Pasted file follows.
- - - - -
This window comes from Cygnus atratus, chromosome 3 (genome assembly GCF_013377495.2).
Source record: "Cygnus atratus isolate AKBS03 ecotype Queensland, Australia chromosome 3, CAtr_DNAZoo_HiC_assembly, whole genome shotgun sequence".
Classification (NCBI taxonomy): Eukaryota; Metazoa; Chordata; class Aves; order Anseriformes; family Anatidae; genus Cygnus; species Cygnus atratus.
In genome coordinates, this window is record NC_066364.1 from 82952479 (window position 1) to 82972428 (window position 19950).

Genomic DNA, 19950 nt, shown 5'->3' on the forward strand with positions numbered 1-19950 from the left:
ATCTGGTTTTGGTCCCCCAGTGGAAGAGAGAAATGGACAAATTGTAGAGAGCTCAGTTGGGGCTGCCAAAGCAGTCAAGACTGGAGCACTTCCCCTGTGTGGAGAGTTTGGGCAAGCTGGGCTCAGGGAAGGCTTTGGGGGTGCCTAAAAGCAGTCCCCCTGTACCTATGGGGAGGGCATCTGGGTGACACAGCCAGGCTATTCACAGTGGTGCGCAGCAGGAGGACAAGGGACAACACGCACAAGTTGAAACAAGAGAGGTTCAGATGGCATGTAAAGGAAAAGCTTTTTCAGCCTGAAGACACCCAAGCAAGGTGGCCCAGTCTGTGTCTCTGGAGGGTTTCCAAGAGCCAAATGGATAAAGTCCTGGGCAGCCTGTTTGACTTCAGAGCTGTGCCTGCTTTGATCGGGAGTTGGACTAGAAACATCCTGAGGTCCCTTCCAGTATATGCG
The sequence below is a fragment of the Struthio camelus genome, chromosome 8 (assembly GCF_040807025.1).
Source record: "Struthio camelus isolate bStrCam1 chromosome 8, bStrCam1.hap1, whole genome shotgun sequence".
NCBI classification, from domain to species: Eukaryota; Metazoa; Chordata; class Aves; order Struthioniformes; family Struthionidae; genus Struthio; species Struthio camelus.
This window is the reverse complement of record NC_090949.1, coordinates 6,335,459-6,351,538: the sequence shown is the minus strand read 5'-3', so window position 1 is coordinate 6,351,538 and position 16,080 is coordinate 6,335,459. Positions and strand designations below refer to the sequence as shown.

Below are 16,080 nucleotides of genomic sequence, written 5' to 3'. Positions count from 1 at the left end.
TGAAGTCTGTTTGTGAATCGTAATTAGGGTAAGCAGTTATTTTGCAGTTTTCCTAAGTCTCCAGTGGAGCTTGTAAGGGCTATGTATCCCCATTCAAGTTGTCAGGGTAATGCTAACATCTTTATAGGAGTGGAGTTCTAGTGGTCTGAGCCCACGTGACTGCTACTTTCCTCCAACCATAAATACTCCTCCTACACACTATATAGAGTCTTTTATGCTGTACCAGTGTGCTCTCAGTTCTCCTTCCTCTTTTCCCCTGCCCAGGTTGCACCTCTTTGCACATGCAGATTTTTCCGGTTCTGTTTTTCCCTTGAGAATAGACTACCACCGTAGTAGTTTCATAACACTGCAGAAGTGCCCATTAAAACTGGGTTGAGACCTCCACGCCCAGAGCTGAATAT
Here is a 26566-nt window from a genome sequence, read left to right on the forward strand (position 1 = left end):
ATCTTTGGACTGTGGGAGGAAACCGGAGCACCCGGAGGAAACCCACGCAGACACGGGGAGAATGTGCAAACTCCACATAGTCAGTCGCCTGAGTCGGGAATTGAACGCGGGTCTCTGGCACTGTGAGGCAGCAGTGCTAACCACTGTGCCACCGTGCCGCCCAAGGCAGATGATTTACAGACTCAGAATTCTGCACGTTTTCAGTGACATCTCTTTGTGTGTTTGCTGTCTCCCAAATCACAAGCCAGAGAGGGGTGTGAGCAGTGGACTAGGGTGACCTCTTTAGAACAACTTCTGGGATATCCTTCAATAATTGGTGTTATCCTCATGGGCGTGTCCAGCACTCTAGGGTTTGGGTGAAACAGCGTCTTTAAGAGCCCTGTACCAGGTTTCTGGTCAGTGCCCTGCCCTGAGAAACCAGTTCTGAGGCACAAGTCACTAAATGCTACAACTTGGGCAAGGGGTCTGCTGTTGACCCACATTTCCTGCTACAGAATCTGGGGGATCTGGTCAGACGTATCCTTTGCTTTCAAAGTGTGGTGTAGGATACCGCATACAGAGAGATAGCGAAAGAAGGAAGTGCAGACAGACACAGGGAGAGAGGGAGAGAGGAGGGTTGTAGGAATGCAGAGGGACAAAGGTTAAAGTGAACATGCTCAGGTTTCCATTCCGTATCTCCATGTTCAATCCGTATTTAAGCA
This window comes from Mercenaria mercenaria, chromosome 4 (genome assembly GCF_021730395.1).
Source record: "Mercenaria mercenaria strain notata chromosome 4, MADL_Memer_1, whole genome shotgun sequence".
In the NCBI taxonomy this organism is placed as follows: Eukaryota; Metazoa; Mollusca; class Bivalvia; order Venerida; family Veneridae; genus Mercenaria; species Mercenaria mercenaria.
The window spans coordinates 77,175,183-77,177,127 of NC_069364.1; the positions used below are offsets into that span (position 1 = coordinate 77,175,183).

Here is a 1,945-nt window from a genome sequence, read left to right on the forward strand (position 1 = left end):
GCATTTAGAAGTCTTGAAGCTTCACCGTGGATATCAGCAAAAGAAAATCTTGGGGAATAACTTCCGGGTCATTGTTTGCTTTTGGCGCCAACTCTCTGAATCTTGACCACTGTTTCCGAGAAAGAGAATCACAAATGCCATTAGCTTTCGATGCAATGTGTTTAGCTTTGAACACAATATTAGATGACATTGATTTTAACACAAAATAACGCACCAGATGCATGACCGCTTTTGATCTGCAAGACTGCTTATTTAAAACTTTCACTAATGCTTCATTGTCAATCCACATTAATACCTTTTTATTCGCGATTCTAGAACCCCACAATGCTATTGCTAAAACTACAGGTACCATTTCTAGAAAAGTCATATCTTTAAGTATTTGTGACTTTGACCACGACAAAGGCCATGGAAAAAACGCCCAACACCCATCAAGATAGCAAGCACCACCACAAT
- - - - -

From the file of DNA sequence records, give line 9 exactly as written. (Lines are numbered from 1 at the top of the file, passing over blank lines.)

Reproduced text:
NCBI classification, from domain to species: Eukaryota; Metazoa; Chordata; class Aves; order Struthioniformes; family Struthionidae; genus Struthio; species Struthio camelus.